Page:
In addition to the lack of communication, another thing I noticed that was different in dating a man was the necessity to constantly reassure him of his manhood. About a week into us dating, he told me about the size of his dick. This was, mind you, long before we had had any real conversations about sex. Also around that time, he started sending me shirtless pictures, which I neither asked for nor particularly wanted to see. He had a lot of insecurities about his masculinity and sex appeal, and I found myself constantly having to reassure him that I found him attractive and competent. Early on in our relationship, when we hadn’t done much physically, he told me that he had confided in his therapist that he was worried that I didn’t want to have sex with him—as if my sexual desire or comfort level was something I owed to make him feel better. It’s not as if my ex-girlfriends didn’t have insecurities or desires as well, but it was never presented in a way that made it my job to be their emotional crutch.

Another thing I experienced in my relationship with this man was the legendary objectification of women. I’m bi, so I obviously find women attractive. In past relationships, my girlfriends and I would have conversations about celebrity crushes or how cute a girl we’d seen on the street was. But there is, I found, a distinct difference between the way queer women express their attraction to women and the way straight men do it. In my experience, when women talk about other women, they use terms like “cute” or “attractive,” terms that, although unequivocally tied to physical appearance, stray away from the realm of overt sexuality. In contrast, men tend to use terms like “hot” or “sexy” — terms that are tied to sex, not just aesthetic appreciation. My ex was no exception. It was difficult to talk about any media involving a woman without his mentioning something sexual about her; he even went so far as to speak about cartoon characters from his childhood that he found sexually attractive.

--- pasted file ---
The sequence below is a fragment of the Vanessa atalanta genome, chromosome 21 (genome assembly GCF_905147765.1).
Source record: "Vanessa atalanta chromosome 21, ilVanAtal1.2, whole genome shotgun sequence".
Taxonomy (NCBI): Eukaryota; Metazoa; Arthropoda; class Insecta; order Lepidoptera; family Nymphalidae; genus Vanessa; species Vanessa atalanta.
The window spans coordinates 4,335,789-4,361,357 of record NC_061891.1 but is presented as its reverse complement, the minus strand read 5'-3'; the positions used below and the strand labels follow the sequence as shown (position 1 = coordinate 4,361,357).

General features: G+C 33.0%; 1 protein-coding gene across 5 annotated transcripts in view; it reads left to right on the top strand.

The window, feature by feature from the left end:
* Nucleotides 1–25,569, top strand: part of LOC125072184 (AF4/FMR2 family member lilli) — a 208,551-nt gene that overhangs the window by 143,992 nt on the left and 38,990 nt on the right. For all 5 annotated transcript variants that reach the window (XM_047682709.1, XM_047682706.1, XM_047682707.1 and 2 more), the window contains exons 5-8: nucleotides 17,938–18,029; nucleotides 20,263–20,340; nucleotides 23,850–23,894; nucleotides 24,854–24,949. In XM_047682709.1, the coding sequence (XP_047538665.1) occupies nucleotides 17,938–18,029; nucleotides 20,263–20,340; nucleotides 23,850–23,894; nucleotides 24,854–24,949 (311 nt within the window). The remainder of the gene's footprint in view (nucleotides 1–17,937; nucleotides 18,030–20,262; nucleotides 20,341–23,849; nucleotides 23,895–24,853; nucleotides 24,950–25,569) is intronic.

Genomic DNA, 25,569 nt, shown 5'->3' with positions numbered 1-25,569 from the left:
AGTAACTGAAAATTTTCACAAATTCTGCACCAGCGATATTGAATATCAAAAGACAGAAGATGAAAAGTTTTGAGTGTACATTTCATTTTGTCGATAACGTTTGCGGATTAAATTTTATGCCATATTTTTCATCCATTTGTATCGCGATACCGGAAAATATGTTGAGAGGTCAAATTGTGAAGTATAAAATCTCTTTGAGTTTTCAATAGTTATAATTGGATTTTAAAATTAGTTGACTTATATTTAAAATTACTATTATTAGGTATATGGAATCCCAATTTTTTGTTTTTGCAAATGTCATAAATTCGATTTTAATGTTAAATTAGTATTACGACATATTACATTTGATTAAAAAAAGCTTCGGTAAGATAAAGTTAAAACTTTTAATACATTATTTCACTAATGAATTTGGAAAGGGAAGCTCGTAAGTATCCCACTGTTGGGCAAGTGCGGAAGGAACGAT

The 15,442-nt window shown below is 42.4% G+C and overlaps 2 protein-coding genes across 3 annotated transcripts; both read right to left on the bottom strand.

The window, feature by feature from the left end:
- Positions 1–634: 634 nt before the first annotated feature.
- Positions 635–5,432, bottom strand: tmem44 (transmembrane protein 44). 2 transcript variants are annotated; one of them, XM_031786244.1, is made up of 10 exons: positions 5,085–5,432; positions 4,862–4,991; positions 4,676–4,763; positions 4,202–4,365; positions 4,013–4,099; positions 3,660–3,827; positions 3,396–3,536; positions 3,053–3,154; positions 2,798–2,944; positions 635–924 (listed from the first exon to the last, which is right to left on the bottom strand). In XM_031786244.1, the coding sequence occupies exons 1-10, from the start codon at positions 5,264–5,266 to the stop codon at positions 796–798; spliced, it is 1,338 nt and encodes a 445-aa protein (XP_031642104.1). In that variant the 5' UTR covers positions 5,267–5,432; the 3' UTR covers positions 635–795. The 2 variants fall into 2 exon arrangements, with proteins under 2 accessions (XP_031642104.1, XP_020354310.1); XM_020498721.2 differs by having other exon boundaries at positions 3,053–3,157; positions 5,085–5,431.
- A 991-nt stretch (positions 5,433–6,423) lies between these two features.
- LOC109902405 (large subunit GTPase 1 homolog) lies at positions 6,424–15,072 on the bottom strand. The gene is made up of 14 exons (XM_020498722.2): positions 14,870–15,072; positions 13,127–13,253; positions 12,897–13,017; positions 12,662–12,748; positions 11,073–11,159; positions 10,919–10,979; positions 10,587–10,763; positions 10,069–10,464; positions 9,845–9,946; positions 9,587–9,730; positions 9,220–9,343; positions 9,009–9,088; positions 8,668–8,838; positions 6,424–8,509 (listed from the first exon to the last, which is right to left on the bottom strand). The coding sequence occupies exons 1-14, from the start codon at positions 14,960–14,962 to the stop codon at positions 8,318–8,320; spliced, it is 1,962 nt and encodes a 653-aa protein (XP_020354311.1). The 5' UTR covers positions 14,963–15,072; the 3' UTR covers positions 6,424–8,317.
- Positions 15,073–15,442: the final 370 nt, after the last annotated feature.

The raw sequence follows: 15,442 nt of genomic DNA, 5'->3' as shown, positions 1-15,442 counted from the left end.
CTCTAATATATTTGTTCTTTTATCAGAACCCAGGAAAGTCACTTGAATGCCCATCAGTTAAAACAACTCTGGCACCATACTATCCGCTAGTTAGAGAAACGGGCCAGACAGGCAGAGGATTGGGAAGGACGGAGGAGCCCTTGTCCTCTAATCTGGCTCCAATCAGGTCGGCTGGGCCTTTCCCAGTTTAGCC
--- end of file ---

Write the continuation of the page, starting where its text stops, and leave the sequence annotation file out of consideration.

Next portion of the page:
Of course, I was not exempt from this kind of objectification. We would be talking about a movie when my ex would compare my breasts to the lead actress’, or I would be opening up about a difficult time in my life when he would shift the conversation to how beautiful I looked and start kissing me instead of listening. There was even a time when, for some reason, he decided to grab my ass in front of his younger brother. I don’t think there’s anything wrong with an entirely physical relationship, but in our relationship, I thought we had agreed to have an emotional connection, too, which meant that there are different times for different things. Having nearly every conversation devolve into one about my body and his sexual attraction to me was uncomfortable at best, and alarmingly disrespectful at worst.